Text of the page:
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Junior Ethan Chiu crafts himself a future in blacksmithing

Chiu+spends+about+five+hours+a+week+blacksmithing+at+home%2C+carefully+crafting+his+next+project.
Gary Pan, Yvonne Wu and Emily Pedroza
Chiu spends about five hours a week blacksmithing at home, carefully crafting his next project.

Thin wisps of smoke curl upward to the sky from between the gloved hands of junior Ethan Chiu as he sits behind his blacksmith’s forge in his backyard. The melted point of silver steel, now enveloped in a red hue, slides to mold snugly around the sharpening blade. Chiu’s latest creation, a small two-inch long knife, cools on a metal rack after having taken the entire Thanksgiving break to complete.

Chiu began blacksmithing in the summer before his freshman year, inspired by beautifully crafted knives and swords from a variety of martial arts movies and reality television shows such as “Forged in Fire,” a competition series that challenges bladesmiths to recreate iconic weaponry from throughout history. An avid fan of these entertainment genres, Chiu set out to forge his first project — a miniature sword. 

“At the time, I couldn’t yet make a full-size sword, so I decided to just stick to the miniatures,” Chiu said.

Because he didn’t yet have the expertise to create a full-size sword, Chiu found tutorials to craft his model sword from books and YouTube channels run by blacksmithers such as Will Stelter and Torbjörn Åhman. Chiu gathered scrap material including bars of steel from home improvement stores such as Home Depot and Harbor Freight Tools as well as his grandpa’s workshop. Both Chiu’s grandfather and father own a large variety of tools in their workshops, as they nurture an interest in construction and car repair, respectively. Chiu forged the steel using a compact, amateur forge from Amazon that he stores on an old barbecue grill, in which the metal is able to brace the heat from the forge.

“If I had put the forge on a wooden table, it would have burned down because the forge would have gotten too hot,” Chiu said. “The barbecue grill has an advantage because you can work there safely and you can cover it up when it rains, so the tools won’t get rusty.”                                                                     

Blacksmithing for Chiu first involves lighting the forge — a type of hearth with a heat source and oxygen input used for heating metals — with propane and then adding steel. The forge first reaches a very red heat, the temperature at which a metal begins to glow red. At this heat, Chiu hammers out the rough shape of the tool he wants to create. As he approaches the finishing stages, he lowers the heat and hammers out any bumps to create a smoother surface.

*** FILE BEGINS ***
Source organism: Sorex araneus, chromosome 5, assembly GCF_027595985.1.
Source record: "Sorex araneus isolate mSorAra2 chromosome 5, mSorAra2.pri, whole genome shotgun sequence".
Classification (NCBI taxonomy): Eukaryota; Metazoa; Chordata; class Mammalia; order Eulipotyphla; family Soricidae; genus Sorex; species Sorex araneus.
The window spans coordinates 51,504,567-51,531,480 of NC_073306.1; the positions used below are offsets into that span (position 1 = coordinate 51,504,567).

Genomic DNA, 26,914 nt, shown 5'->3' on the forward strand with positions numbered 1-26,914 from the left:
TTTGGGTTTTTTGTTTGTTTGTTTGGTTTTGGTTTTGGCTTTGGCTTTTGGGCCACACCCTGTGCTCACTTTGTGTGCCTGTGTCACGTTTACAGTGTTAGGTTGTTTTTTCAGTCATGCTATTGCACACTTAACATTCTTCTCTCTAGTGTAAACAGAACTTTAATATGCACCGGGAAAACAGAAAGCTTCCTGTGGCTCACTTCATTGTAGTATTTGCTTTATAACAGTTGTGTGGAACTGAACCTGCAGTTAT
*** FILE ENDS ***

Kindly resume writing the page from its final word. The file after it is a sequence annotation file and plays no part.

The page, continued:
Chiu initially built and operated a homemade forge consisting of plaster and sand inside a paint can with a tube connecting to propane. After discovering that his homemade forge functioned poorly, he upgraded to his current one. Since beginning blacksmithing, Chiu has worked on developing his technique and skill and hopes to continue to grow over the next few years.

“Before, my projects were usually smaller in scale, but they gradually got larger and more elaborate,” Chiu said. “I used to craft small tools and knives, but recently I’ve been working on woodworking tools and knives.”

In the summer following his sophomore year, Chiu spent a month crafting his Bowie knife, a classic American knife used by frontiersmen. He faced many challenges, including having to remake the guard from scratch because it was misfitted, and not being able to acquire certain required materials. However, one way he’s learned to overcome this is by forging the materials he needs to make his tools. For example, while making his chisel, he decided to fuse carbon steel to the mild steel due to not having a sufficient supply of carbon steel.

“In my opinion, the coolest part about blacksmithing is that you can make your own tools since you work with metal,” Chiu said. “Sometimes you make a tool to make a tool to make a tool.”

Chiu spends about five hours a week blacksmithing at home, carefully crafting his next project. Tools like the Bowie knife have demanded focus and determination for long periods of time due to its size and the importance of the project to him.

“I have become more disciplined, because sometimes the project takes a long time,” Chiu said. “You really can’t rush that.”

In the future, Chiu looks forward to sharing his passion for blacksmithing with other Lynbrook students by founding a blacksmithing club on campus. He and his friends, who frequently visit his house to learn about blacksmithing, hope to begin club meetings in the 2024-25 school year after finding an adviser; there, he would teach club members about blacksmithing techniques and materials as well as host forge days on the weekends for members to practice their skills.

“I think the importance of blacksmithing is mostly the mental aspect, not the physical skill,” Chiu said. “It’s more about enjoying the process of creating something from scratch rather than only focusing on the end goal.”

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About the Contributor
Katie Chin, Copy Editor
(she/her) Katie is a senior and one of the Copy Editors for the Epic. She is excited for her third year on staff, and some of her hobbies include baking, reading and listening to music. She also loves trying new food, sleeping too much and going to the beach.

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